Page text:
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SOMETHING TO BE SCARED OF

of fear, alternating with optimal but precarious states of balance. Fear and object proceed together until the one represses the other. But in which one of us is that fully successful? HANS IS AFRAID OF THE UNNAMABLE And yet, the fear of which one can speak, the one therefore that has a signifiable object, is a more belated and more logical product that assumes all earlier alarms of archaic, non-representable fear. Spoken fear, hence subsequent to language and necessarily caught in the Oedipus structure, is disclosed as the fear of an unlikely object that turns out to be the substitute for another. Another "object"? That is what Freud believes when he hears the story of little Hans who is afraid of horses. He detects the fear of castration—of his mother's "missing" sexual organ, of the loss of his own, of the guilty desire to reduce the father to the same unmanning or to the same death, and so forth. This is astonishingly true, and not quite so. What is striking in the case of Hans, as little as he might be, what Freud does not cease to be astonished by, is his stupendous verbal skill: he assimilates and reproduces language with impressive eagerness and talent. So eager is he to name everything that he runs into the unnamable—street sounds, that ceaseless trade activity involving horses in front of the house, the intensity with which his father, a recent convert to psychoanalysis, is interested in his body, his love for small girls, the stories and fantasies that he (the father) sexualizes to the utmost; the somewhat elusive, somewhat frail presence of his mother. All of this, which has already considerable sense for Hans without having found its significance, is doubtless distributed, as Freud says, between narcissistic conversation drive and sexual drive. It all becomes necessarily crystallized in the epistemophilic experience of Hans who wants to know himself and to know everything; to know, in particular, what seems to be lacking in his mother or could be lacking in himself. More generally, however, the phobia of horses becomes a hieroglyph that condenses all fears, from unnamable to namable.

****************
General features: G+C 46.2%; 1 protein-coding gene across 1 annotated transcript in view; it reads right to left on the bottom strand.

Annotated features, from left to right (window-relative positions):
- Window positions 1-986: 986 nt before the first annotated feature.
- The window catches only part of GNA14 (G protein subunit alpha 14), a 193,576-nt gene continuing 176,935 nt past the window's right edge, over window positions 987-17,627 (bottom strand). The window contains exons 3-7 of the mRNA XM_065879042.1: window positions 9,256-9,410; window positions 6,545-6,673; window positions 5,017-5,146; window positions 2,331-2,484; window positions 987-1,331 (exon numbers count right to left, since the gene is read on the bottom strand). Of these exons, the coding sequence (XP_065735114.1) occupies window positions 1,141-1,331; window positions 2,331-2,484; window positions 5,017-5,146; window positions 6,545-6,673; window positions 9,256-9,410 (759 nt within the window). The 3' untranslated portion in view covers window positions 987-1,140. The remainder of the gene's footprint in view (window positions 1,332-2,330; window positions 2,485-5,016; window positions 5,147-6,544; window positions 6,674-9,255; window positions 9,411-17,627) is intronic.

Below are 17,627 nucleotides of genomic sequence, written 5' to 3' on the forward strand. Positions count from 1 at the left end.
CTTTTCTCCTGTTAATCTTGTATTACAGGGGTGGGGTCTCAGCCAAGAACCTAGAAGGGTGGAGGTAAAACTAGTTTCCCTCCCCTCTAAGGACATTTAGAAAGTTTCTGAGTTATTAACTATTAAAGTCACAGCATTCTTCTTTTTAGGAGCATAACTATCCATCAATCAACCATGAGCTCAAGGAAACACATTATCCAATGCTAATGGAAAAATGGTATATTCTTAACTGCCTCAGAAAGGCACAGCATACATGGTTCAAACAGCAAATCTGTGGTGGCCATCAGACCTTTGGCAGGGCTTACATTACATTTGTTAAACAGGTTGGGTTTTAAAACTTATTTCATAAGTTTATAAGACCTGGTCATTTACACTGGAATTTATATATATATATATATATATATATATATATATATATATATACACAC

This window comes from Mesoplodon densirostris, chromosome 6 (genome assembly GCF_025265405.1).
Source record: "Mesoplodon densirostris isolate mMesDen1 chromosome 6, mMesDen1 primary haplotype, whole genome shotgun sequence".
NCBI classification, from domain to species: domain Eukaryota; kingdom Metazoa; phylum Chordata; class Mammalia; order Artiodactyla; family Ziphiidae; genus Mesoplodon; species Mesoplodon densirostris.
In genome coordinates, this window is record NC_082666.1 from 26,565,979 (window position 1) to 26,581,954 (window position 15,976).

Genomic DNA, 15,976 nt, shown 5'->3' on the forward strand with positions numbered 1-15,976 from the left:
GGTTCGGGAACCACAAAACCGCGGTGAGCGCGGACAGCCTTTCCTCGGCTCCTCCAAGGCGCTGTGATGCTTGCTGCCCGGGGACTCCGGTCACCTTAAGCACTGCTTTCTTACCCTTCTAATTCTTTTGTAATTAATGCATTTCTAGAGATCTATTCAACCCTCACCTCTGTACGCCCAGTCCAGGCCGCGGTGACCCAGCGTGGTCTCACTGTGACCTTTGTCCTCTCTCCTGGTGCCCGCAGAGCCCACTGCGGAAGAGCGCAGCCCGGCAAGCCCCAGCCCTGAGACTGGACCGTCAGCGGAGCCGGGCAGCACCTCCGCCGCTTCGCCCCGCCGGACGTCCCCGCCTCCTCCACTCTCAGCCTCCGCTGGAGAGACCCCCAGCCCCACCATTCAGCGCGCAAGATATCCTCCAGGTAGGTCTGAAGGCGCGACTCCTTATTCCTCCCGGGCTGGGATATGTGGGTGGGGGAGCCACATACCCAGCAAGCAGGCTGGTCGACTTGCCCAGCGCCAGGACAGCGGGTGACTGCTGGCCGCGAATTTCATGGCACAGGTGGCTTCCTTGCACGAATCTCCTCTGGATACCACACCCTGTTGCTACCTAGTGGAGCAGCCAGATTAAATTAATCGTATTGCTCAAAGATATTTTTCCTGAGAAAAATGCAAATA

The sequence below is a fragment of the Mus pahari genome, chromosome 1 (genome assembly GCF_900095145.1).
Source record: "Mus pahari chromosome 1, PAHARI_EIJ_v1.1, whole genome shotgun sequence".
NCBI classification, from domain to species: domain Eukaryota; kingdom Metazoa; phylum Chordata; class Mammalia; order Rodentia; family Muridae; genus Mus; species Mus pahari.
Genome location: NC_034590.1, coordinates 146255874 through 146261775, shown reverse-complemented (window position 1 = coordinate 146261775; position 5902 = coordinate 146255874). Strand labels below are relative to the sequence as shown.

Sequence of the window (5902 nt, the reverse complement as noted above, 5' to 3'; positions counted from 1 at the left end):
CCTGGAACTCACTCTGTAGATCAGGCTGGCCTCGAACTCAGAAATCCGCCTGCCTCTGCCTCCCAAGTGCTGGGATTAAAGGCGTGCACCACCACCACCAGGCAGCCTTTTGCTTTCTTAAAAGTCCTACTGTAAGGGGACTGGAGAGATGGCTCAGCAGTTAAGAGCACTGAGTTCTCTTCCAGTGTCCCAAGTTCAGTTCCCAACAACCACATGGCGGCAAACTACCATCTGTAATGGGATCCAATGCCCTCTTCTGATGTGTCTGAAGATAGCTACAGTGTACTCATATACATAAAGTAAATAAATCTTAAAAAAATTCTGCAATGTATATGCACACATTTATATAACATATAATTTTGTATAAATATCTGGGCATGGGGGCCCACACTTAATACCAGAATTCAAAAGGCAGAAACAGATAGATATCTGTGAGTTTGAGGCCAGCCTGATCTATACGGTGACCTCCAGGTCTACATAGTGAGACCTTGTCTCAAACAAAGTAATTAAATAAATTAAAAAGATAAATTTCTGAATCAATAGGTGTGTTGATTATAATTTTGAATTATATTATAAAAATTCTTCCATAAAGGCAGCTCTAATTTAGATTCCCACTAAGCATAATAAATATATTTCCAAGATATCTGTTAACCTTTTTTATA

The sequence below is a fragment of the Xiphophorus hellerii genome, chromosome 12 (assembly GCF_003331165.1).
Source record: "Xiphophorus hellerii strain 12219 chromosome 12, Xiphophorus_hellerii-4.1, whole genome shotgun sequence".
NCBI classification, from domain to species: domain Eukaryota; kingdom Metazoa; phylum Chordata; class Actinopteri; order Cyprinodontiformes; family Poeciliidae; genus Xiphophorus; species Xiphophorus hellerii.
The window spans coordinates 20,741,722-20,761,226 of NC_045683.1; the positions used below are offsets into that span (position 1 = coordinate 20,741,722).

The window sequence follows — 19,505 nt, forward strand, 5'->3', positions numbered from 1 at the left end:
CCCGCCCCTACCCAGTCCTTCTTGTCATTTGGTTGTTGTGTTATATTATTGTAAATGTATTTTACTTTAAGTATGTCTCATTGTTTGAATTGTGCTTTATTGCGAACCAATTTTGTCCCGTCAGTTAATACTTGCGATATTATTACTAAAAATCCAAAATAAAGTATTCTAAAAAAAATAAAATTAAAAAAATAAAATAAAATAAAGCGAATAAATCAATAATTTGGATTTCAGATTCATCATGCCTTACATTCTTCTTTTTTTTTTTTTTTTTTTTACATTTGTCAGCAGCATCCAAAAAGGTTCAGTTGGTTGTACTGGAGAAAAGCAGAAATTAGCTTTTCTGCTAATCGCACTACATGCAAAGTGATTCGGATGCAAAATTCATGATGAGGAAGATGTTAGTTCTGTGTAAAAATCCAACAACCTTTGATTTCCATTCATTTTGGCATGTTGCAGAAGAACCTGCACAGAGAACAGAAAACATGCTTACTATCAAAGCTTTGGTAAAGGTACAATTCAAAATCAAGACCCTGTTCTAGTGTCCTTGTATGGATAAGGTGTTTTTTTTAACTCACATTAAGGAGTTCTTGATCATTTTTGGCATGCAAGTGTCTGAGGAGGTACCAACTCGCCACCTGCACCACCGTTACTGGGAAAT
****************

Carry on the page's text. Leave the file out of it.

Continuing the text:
Powers of Horror  

Powers of Horror-Julia Kristeva

Powers of Horror  

Powers of Horror-Julia Kristeva

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